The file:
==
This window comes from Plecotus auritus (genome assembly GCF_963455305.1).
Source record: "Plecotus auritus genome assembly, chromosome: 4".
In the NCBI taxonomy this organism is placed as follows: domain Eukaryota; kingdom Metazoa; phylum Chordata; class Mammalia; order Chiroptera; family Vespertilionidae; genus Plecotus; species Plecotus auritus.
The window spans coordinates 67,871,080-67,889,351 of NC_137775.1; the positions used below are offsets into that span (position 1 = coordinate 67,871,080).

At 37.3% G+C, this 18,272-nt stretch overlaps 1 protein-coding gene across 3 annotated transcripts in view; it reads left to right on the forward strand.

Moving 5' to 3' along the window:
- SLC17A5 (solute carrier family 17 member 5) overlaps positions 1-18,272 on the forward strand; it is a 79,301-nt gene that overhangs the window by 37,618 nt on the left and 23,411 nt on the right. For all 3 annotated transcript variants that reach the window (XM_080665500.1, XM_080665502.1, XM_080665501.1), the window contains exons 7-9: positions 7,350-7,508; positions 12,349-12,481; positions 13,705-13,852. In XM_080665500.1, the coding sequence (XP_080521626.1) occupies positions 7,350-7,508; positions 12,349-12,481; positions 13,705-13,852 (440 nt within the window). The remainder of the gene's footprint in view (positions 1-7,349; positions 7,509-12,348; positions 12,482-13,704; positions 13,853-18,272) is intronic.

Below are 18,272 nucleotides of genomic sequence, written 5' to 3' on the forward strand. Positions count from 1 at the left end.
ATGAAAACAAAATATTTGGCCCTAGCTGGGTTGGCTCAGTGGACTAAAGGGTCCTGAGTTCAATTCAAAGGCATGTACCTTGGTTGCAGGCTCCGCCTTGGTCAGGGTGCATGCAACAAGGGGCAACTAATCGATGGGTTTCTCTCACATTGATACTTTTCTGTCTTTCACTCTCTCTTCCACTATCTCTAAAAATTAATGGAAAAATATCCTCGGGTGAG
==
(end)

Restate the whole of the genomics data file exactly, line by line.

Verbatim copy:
This window comes from Plecotus auritus (genome assembly GCF_963455305.1).
Source record: "Plecotus auritus genome assembly, chromosome: 4".
In the NCBI taxonomy this organism is placed as follows: domain Eukaryota; kingdom Metazoa; phylum Chordata; class Mammalia; order Chiroptera; family Vespertilionidae; genus Plecotus; species Plecotus auritus.
The window spans coordinates 67,871,080-67,889,351 of NC_137775.1; the positions used below are offsets into that span (position 1 = coordinate 67,871,080).

At 37.3% G+C, this 18,272-nt stretch overlaps 1 protein-coding gene across 3 annotated transcripts in view; it reads left to right on the forward strand.

Moving 5' to 3' along the window:
- SLC17A5 (solute carrier family 17 member 5) overlaps positions 1-18,272 on the forward strand; it is a 79,301-nt gene that overhangs the window by 37,618 nt on the left and 23,411 nt on the right. For all 3 annotated transcript variants that reach the window (XM_080665500.1, XM_080665502.1, XM_080665501.1), the window contains exons 7-9: positions 7,350-7,508; positions 12,349-12,481; positions 13,705-13,852. In XM_080665500.1, the coding sequence (XP_080521626.1) occupies positions 7,350-7,508; positions 12,349-12,481; positions 13,705-13,852 (440 nt within the window). The remainder of the gene's footprint in view (positions 1-7,349; positions 7,509-12,348; positions 12,482-13,704; positions 13,853-18,272) is intronic.

Below are 18,272 nucleotides of genomic sequence, written 5' to 3' on the forward strand. Positions count from 1 at the left end.
ATGAAAACAAAATATTTGGCCCTAGCTGGGTTGGCTCAGTGGACTAAAGGGTCCTGAGTTCAATTCAAAGGCATGTACCTTGGTTGCAGGCTCCGCCTTGGTCAGGGTGCATGCAACAAGGGGCAACTAATCGATGGGTTTCTCTCACATTGATACTTTTCTGTCTTTCACTCTCTCTTCCACTATCTCTAAAAATTAATGGAAAAATATCCTCGGGTGAG